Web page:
Tuesday, February 16, 2010

Bibbidi Bobbidi Blue (Or, Painting as the Path to Self-Awareness)

A recent winter weekend found my husband and I painting our girls' playroom Bibbidi Bobbidi Blue. (You know, the color of Cinderella's gown. Yes, even our paint belongs to the cult of Disney.) Now, when I paint a room, it takes one weekend, start to finish. I tape off the baseboards and ceiling line, and just get to it. One day to tape, paint, check for "bald spots"; let it dry overnight and put everything back to rights the next morning. If I start on Saturday morning, the kids are playing in there by Sunday afternoon.

But my husband? Well, he's a LITTLE bit of a perfectionist when it comes to painting. Yes, when HE paints, he spends approximately 14 hours "prepping" the room. (This involves taking out all the furniture, taking down the blinds and hardware, removing switch plates, spackling all nail holes, taping, retaping, retaping the retaping, putting drop cloths over every single surface, and - I'm not making this up - checking the ceiling line for any trace of Boring Beige, the color the builders used, which he then painstakingly paints over with white paint. On the ceiling. Which is like 15 feet high.) Then he's pretty sick of the room, so he takes another day or two to start the painting, which invariably takes at least 2 days - because he needs a day to "see" the room in different lights so that if he missed a spot he can go over it again. Then he needs a day or two to find the time to take down the tape, pull up the drop cloths, and put the furniture back. By this time, the room has been unusable for approximately 9 days and we've all been tripping over its contents, which are stuck in some hallway somewhere. (This is especially problematic if the room being painted is a bathroom and he hasn't put the toilet back together yet.)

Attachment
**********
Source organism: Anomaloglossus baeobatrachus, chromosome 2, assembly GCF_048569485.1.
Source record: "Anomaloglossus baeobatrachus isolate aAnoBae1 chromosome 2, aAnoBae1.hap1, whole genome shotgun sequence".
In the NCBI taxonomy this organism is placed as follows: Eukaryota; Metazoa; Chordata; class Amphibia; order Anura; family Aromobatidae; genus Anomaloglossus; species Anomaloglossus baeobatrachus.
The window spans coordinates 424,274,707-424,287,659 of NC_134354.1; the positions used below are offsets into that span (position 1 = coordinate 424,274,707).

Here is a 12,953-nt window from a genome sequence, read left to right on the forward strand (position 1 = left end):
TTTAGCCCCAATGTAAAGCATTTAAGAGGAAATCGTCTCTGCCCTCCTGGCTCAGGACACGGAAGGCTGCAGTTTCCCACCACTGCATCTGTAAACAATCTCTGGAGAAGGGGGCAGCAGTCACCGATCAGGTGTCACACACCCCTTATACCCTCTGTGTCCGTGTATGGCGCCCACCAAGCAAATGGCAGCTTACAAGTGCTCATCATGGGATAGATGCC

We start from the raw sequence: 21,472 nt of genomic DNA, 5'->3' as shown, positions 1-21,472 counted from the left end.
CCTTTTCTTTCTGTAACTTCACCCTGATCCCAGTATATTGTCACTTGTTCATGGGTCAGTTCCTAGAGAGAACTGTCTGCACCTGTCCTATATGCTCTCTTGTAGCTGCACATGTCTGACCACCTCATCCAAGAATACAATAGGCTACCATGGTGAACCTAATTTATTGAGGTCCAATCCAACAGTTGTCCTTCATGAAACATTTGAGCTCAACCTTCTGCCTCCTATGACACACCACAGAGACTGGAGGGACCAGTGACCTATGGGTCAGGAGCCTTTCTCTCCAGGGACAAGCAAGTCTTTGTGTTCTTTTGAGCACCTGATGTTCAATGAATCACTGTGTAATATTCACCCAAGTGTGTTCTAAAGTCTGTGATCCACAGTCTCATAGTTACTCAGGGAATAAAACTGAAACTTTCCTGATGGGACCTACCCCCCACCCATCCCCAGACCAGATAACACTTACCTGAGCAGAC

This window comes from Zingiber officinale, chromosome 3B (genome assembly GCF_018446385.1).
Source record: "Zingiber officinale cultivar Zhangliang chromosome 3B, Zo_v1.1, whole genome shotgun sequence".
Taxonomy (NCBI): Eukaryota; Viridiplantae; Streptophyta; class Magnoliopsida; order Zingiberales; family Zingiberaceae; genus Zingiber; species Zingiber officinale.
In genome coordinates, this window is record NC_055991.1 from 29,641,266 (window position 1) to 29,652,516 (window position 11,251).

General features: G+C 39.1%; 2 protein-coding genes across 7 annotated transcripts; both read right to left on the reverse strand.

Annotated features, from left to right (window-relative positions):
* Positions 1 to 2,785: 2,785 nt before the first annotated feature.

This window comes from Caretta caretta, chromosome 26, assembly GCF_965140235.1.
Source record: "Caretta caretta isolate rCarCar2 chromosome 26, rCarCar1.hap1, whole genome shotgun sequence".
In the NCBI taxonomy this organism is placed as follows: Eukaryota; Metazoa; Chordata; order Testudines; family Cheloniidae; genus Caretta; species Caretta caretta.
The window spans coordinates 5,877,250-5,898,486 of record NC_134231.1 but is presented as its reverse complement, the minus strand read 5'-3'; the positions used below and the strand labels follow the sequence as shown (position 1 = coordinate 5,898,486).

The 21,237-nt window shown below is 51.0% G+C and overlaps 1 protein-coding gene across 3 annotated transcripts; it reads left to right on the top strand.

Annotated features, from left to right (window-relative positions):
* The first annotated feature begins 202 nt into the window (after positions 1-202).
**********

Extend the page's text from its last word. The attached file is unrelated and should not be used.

Now, surely at this point you are wondering, "Why the hell doesn't Slacker Mom just paint the room herself and quit complaining about it?" Well, you see, my husband really, really doesn't like anyone else doing the painting. Really, REALLY doesn't like it. In his defense, he does a VERY thorough job. I'll admit that he does a much better job than I do. And the only two areas where he gets a little psycho and overly concerned with perfection involve walls - both painting and hanging pictures bring out his inner control freak. But I think he's forgotten that I'd painted many, many rooms before I met him; I painted my room three times just while I was in high school. Without help. At age 14. And he'd never painted a room at all until we bought our first house together and I convinced him that bare white walls are boring and builder's paint is crap. So when he starts with his "helpful, friendly reminders", I kind of want to shove a paint stirrer up his ass. He says things like: